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Jean Lambert London's Green MEP

Green MEP welcomes passing of revised Qualifications Directive as ‘small but important step’ towards Common European Asylum System

Non EU-nationals who face serious harm in their home countries and gain protection in the EU will be entitled to the same rights as refugees to work, education, health care and accommodation under revised asylum rules proposed by Green MEP for London, Jean Lambert.

The recast Qualifications Directive {1}, passed today with overwhelming support from the European Parliament, will bring these changes into being.

Women seeking refuge from gender related persecution, such as female genital mutilation, forced abortion or rape in situations of conflict or war, are also set to receive greater protection under the amended Directive.  Member States will now be required to fully consider gender related aspects, including gender identity, when assessing asylum claims – an historic recognition of the different types of persecution likely to be faced by women in EU asylum law.

The revised Qualifications Directive is one of five asylum Directives currently undergoing revision, and will form a keystone of the Common European Asylum System which is due to be in place in 2012.

Jean, who served as author of the report into the revision of the Qualifications Directive and is a leading voice on asylum and immigration, said: “I am pleased that the European Parliament has accepted my report on the revised Qualifications Directive.  Today’s vote represents a small but important step towards a Common European Asylum System, which will improve Member States’ asylum systems and, most importantly, help ensure that protection and fundamental rights to work, education and accommodation are provided to those who need  international protection.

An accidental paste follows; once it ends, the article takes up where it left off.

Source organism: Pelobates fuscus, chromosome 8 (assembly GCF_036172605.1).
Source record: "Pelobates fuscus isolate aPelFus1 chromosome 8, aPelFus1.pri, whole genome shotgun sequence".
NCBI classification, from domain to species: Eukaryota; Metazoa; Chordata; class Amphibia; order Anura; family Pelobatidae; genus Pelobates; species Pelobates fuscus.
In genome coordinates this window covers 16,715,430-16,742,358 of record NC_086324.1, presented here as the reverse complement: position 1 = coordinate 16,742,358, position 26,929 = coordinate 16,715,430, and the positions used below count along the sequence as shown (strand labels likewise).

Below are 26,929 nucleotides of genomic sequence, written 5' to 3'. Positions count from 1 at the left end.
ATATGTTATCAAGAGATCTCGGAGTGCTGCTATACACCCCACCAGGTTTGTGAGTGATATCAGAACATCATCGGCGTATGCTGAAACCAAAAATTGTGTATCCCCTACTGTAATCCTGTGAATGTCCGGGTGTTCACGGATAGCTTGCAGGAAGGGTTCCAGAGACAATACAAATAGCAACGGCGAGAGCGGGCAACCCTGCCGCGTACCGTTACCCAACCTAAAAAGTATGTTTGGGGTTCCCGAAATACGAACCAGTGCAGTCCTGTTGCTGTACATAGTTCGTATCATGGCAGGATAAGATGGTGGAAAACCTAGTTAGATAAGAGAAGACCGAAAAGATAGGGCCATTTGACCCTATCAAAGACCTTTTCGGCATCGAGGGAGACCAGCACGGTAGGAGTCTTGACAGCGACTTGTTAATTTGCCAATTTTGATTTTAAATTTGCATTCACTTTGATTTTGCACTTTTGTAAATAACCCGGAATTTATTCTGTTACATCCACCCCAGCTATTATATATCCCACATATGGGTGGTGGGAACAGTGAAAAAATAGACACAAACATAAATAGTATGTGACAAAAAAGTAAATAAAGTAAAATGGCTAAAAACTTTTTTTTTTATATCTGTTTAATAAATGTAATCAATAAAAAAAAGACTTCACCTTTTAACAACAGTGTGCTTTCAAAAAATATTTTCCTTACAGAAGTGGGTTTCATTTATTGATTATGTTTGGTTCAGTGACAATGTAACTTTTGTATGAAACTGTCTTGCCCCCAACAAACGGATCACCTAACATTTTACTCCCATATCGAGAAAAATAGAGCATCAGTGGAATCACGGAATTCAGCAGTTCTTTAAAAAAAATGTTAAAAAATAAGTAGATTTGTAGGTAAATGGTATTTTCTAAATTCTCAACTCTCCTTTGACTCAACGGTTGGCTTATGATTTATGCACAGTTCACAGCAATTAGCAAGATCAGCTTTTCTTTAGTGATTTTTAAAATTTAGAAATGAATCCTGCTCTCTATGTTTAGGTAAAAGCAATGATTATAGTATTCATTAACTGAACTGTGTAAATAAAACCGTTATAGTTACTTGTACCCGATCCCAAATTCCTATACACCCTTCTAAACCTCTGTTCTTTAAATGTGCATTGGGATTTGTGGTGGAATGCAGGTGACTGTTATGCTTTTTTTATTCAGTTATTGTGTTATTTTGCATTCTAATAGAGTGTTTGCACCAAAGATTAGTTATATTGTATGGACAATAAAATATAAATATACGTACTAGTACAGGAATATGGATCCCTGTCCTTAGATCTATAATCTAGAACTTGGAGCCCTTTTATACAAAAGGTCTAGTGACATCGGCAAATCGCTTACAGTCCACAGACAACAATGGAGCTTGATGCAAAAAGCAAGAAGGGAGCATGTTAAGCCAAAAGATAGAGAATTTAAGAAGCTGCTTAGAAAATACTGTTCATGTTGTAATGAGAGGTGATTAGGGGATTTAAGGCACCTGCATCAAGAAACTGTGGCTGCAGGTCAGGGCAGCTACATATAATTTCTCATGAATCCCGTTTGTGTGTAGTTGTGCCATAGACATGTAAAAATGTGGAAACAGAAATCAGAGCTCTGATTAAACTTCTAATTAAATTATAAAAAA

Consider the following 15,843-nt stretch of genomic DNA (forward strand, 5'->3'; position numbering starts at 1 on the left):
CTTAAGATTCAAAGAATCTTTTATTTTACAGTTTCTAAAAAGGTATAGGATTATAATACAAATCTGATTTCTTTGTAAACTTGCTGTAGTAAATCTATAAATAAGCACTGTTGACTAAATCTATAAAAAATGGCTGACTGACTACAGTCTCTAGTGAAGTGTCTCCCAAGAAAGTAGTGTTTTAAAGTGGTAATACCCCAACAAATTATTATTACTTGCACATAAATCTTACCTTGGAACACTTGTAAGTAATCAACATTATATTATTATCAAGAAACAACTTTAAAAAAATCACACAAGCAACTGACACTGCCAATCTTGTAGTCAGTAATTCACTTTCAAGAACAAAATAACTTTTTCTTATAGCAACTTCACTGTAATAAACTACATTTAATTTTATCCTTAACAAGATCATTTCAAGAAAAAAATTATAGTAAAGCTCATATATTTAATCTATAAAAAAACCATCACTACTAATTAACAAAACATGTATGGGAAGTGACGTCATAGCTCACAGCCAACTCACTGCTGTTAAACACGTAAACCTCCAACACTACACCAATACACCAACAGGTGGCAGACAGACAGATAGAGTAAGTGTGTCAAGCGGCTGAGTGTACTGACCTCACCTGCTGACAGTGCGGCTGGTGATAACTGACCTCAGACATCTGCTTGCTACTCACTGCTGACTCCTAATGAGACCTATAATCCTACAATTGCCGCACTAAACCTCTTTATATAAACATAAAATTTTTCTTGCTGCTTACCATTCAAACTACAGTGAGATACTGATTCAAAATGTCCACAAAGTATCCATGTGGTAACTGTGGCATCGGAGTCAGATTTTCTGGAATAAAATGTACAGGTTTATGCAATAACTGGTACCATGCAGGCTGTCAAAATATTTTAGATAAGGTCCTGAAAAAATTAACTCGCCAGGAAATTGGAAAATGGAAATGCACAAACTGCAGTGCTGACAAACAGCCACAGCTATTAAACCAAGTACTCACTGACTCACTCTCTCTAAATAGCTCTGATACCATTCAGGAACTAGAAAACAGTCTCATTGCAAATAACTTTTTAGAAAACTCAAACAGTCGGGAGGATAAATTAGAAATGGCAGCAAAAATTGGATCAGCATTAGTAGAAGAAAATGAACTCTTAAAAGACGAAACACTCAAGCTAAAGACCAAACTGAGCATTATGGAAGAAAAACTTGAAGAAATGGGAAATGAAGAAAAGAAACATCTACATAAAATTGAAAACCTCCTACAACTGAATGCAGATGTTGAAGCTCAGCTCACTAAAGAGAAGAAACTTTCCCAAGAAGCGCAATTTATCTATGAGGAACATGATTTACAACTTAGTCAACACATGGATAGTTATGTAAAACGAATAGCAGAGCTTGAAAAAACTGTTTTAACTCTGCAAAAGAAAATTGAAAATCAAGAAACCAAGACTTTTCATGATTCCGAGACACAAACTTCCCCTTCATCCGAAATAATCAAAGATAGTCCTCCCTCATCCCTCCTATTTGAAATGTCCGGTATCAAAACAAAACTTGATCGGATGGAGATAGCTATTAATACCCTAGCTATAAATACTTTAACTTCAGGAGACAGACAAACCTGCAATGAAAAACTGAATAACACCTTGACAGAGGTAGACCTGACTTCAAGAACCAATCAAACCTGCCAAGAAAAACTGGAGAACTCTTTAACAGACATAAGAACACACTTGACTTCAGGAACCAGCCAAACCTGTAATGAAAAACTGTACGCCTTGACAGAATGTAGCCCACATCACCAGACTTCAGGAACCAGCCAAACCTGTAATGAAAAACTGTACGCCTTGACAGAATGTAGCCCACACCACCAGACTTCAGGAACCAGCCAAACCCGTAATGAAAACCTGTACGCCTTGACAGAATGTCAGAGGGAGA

“The amended Directive will also play a vital role in realising an asylum system that recognises both gender and gender identity as grounds for protection.  Despite various attempts by the Commission to embed gender considerations into the development of the Common European Asylum System, female asylum seekers continue to experience wildly differing standards of protection and reception in Member States.  Following today’s vote, Member States will clearly be required to take gender into account when assessing asylum applications, and as such represents a real step forward to mainstreaming gender sensitivity in the EU’s asylum policy.”

On the British Government’s decision to opt-out of the recast directive, Jean said: “As a UK MEP, it is disappointing to say the least that the British Government has decided not to opt-in to the new version of the Qualifications Directive, effectively blocking the right to equal treatment for vulnerable people seeking to rebuild their lives.  We have to remember that we are talking about human beings, who have fled their homes in fear of persecution.  The UK has the possibility to play its role in raising protection standards across Europe rather than increasing legal complexity and I urge the Government to reconsider its decision.”

Notes to Editor

1. The Qualifications Directive stipulates who qualifies for refugee status and who qualifies for subsidiary protection, either as third country nationals or stateless people, and what rights they are entitled to.